Twitter‘s growing very, very fast. The number of ways of using tweets is rising fast, too, and with the explosion of messages, a new problem: Tweet spam. Kosmix’s Tweetbeat may be the answer, and it’s being tested with World Cup statuses.
Twitter’s very nature of an open one-to-many information broadcasting system is what makes it so very powerful–individual items of interest can very quickly be shared and spread around significant numbers. But it’s becoming tricky to “farm” Twitter to find out interesting new stuff being shared in status updates. Searching for a particular text phrase can often turn up all sorts of trashy or merely irrelevant results, and rampant abuse of the hashtag meme isn’t helping with the problem.
Hence Kosmix’s new Tweetbeat system is potentially fabulous. It uses an algorithmic approach to filtering Twitter’s firehose of 65 million daily tweets for you, assigning complex scores to individual tweets to determine if they are part of a real trending topic or not. The scores are based on a semantic analysis of a tweet’s contents, the influence value of the person tweeting it, and things like the velocity of a particular trend (how quickly its popularity is growing). The upshot is that Tweetbeat will let you very quickly access what may be the most interesting, or relevant tweets about hot topics.
To test it out prior to a full roll-out, Kosmix has built a special World Cup front-end, much more sophisticated than Twitter’s own effort, that demonstrates the tech based on the overall World Cup tweet stream, or on an individual nation basis. Compared to merely searching using Twitter’s own search engine, or clicking on Twitter’s trending “World Cup” topic links, it’s a more considered and interesting stream of statuses.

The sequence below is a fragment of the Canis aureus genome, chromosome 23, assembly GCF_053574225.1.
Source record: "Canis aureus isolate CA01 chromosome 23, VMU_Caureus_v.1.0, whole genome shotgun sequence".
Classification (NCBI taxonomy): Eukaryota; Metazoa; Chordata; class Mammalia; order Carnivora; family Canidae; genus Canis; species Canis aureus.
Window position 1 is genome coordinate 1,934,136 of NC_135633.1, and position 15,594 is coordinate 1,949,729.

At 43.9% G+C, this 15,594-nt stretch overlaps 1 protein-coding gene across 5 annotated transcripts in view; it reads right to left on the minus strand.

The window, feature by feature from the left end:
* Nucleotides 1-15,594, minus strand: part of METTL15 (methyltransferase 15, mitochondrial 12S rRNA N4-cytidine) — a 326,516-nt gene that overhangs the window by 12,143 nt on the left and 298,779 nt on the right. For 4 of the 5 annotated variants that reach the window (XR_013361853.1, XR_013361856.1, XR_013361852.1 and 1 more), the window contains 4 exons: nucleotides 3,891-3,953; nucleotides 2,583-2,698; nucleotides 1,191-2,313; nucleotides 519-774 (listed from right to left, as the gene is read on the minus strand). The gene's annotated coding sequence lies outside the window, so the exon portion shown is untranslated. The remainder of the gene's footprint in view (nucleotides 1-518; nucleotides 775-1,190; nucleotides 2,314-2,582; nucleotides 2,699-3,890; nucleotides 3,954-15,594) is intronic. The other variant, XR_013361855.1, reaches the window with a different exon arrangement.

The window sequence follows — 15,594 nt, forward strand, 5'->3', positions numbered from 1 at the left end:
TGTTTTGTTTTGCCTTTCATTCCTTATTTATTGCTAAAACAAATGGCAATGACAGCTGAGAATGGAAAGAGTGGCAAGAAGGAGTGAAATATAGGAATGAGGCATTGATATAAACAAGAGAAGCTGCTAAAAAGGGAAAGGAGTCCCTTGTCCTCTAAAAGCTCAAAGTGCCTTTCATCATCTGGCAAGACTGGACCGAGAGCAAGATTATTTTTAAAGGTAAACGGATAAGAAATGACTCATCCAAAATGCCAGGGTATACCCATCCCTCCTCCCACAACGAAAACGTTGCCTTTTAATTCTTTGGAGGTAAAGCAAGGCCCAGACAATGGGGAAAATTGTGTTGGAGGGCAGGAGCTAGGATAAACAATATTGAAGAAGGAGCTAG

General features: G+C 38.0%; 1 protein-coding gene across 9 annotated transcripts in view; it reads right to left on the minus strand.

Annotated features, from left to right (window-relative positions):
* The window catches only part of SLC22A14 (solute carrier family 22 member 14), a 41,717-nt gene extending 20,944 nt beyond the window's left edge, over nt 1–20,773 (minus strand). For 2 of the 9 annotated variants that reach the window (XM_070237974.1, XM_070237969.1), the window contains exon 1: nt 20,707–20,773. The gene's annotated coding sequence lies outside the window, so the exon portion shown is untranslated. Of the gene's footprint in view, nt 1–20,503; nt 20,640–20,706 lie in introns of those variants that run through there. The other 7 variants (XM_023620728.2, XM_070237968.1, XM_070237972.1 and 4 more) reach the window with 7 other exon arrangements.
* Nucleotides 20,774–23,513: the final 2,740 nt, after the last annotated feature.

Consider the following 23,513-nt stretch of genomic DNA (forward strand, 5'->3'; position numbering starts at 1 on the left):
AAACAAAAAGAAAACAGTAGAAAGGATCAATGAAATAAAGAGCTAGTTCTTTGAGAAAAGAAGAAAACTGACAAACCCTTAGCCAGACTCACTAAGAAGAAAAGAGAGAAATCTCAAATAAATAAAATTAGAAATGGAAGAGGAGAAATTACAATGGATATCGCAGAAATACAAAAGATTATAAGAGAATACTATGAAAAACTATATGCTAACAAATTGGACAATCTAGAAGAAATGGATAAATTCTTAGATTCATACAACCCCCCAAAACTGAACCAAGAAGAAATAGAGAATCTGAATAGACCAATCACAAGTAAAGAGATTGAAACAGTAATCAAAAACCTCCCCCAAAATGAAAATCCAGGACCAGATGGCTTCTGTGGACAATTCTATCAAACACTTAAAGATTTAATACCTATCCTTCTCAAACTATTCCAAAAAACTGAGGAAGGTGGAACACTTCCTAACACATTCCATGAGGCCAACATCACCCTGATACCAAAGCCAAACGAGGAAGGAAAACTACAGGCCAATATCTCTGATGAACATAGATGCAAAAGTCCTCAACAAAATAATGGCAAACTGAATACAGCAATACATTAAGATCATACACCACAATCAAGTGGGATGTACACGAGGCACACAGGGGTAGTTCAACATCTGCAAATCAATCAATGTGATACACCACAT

Whether or not the technology has equally as impressive results when it’s used against more esoteric tweet topics on a day-to-day basis after its proper roll-out we can’t tell yet. But as Twitter’s just reporting that it now has 125 million registered users, up 25% from just two months ago, and that 2 billion tweets are being sent every month, it’s obvious that technologies like Tweetbeat are going to become ever more useful for people who use Twitter in a more-than-casual way. And that raises one final thought: With Twitter’s increasing trend at taking third-party tech like this inside the company, will we see Tweetbeat bought by Biz Stone‘s company, or will it merely develop a competing system in-house?